And we’ve talked about this a million times, but: religion doesn’t speak to things which can be tested with evidence. I sometimes think that your whole idea of religion is creationism and geocentrism. Good religion is compatible with good science. But whether there is an ultimate meaning to our lives, or a God who transcends physics; how to grow in love; the role of worship in communities; the ethics of war, abortion, the death penalty, immigration reform, capitalism….these are just a handful of questions that science cannot answer (because they have nothing to do with the laws of physics, or with evidence) and which religion is concerned with.


  8. Cindy says:

    Well, there where those planes that were flown into buildings recently. You might argue that they had other motives, but the people who flew the planes actually thought they were getting a free ticket to Allah. Then there’s the religious folks on the other side who voted for George Bush just because he is a christian. Would we be in the two wars we are in now without religion? And then there are the wars within the wars between Shia and the Kurds.

    It’s all about religion in many of the middle eastern countries where their government is based on religion, as opposed to ours that is suppose to keep religion and government separate.

    What about the problems between Palestine and Israel, Lebanon and Israel the Catholics and protestants in Ireland. The Holocaust in WWII, although this was not really a religious war, why were Jews killed? Many if not all of the ancient wars were based on religion, the Crusades and the Inquisition most notably.

    Good religion is fine with me, but there is too much bad religion out there. Since Atheist have no gods or religion, all the trouble caused by religion is even more frustrating, because to us, it’s based on absolutely nothing. It’s like people fighting over nothing or voting for someone for no good reason. I’m sure this is hard for you to imagine, since you are a believer.

    I know that even if there is no god, there is still good that comes from religion, but when I look at the tiny bit of history that is humanity, I see much more harm than good that has come from religion.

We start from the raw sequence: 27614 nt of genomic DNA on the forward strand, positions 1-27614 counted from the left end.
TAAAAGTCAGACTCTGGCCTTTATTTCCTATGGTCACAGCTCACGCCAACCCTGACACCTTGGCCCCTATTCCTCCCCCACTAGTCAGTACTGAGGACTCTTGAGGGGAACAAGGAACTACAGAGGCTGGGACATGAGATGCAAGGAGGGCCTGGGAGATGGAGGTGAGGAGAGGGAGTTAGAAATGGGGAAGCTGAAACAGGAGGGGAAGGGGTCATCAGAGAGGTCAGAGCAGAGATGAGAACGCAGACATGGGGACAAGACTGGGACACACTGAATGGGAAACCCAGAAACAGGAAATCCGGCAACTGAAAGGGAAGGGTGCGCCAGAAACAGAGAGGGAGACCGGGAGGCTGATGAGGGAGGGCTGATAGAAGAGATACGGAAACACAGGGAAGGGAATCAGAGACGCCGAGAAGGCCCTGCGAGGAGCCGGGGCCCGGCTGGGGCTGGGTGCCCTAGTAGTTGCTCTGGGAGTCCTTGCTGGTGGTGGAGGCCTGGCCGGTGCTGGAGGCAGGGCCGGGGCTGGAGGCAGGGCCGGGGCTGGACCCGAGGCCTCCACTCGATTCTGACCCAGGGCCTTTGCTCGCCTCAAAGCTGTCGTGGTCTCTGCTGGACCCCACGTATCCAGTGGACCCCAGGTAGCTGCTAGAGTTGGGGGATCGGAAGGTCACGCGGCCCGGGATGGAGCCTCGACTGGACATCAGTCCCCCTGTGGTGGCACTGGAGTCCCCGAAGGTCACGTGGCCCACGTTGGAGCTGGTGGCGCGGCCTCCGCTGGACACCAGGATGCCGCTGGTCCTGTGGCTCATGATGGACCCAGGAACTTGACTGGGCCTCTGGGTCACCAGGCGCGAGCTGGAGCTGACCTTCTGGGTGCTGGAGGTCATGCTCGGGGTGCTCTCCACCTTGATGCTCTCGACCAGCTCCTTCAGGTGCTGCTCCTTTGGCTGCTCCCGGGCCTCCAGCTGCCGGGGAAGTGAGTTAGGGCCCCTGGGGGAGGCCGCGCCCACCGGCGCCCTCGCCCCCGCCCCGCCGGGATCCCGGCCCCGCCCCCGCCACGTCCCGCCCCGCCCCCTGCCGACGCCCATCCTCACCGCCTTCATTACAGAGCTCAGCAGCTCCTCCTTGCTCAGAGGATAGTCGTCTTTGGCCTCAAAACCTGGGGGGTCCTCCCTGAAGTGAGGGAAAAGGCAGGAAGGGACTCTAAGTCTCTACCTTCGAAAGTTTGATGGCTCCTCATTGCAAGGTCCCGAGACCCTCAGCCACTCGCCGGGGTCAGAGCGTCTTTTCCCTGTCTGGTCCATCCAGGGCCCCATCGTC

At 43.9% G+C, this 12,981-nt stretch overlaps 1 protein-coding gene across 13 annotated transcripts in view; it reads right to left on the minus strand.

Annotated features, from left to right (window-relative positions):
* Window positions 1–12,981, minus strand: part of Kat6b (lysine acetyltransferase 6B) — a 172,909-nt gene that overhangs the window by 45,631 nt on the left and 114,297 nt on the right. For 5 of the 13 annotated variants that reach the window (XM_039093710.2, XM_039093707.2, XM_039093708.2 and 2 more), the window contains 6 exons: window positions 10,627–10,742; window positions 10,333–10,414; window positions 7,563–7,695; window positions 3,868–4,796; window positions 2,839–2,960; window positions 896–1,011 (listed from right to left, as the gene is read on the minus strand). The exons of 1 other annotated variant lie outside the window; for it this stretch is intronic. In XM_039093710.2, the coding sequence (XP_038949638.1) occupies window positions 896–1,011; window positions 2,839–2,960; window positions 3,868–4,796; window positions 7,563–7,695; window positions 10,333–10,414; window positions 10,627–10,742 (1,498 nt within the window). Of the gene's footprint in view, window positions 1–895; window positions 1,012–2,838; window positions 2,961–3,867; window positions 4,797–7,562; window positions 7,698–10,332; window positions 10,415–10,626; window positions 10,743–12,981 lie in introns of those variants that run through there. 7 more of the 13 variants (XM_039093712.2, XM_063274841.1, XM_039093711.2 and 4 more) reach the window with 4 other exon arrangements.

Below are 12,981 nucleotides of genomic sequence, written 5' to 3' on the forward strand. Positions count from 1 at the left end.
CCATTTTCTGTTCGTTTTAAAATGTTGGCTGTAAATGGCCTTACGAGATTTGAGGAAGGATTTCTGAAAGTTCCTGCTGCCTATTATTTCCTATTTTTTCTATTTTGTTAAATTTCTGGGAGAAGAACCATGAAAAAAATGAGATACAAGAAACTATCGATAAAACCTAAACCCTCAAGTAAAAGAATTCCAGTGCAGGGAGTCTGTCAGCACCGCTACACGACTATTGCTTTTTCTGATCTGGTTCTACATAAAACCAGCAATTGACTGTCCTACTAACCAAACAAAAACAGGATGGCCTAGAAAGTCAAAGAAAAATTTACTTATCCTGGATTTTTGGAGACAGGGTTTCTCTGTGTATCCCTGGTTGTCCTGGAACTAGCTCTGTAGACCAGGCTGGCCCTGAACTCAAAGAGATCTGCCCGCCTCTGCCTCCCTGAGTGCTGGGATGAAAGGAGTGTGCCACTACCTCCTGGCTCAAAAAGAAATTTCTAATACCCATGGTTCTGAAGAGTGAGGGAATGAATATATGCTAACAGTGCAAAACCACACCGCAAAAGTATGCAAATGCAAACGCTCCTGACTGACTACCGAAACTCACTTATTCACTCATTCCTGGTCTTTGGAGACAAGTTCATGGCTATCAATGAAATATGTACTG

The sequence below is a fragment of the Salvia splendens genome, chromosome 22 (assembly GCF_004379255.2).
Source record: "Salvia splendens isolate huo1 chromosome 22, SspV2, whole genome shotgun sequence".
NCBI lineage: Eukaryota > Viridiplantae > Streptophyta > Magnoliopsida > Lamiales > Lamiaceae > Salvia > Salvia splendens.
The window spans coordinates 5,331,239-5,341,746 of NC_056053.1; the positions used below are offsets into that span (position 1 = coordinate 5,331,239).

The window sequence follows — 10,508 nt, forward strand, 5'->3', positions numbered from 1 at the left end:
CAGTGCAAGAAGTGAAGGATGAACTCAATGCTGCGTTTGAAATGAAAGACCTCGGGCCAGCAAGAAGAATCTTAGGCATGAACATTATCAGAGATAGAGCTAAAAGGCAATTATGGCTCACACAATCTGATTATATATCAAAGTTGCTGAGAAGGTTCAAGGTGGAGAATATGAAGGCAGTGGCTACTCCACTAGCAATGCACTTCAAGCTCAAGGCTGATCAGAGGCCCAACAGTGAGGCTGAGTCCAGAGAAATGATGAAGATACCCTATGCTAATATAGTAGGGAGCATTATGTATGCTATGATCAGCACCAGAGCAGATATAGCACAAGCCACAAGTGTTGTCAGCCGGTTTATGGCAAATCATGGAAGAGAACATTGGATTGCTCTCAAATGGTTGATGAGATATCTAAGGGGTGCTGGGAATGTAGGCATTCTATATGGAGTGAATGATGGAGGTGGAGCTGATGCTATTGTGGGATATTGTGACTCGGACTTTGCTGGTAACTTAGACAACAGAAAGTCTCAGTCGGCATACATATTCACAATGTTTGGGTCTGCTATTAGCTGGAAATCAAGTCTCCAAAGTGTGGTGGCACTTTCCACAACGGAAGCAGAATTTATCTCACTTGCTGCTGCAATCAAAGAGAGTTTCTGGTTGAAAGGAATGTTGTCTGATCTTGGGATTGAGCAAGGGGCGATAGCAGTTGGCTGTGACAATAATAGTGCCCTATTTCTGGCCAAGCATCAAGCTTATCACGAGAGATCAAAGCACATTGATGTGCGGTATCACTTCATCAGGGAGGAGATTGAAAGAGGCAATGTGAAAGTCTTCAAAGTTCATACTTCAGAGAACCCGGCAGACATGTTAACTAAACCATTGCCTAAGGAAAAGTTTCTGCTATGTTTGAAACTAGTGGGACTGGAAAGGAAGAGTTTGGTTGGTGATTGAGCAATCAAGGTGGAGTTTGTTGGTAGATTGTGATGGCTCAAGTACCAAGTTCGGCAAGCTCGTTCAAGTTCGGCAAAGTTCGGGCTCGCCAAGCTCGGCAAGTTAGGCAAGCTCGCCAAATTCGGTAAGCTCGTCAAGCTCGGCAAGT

9. Nicholas says:

    I agree with you, very strongly, that there is a big difference between good and bad religion. I don’t argue for religion in any form — only for good religion purified of its harmful elements. So I’ll grant that Islam is a problem in the Middle East; you’re right about that. But it’s the fanatical interpretation of Islam that’s problematic. It also doesn’t exist in a vacuum. It’s been popular because of the poverty created in those regions by irresponsible autocracies and by the workings of global capitalism. I read a NYT article once which did a masterful job of exposing the motivations of suicide bombers recruited in Iraq to fight American forces; the majority weren’t particularly religious and didn’t do it for the “free ticket to Allah,” but because al-Qaeda in Iraq promised to take care of their wretchedly poor families if they’d martyr themselves for the cause.

    On a purely practical level, regardless of whether religious claims are true or false, the question arises: given that people will always have a religious hunger, and given that atheism only gets religious people riled up, isn’t it better to argue for good religion than for the abolition of all religion everywhere? I think that if you ask any expert on the Middle East, they’ll say that the hope for peace lies in religious moderates who can dialogue with religious civilians who might otherwise be tempted towards fanaticism, rather than in “enlightened” Western atheist materialism, which is completely foreign, and inimical, to the religious spirit of the Middle East.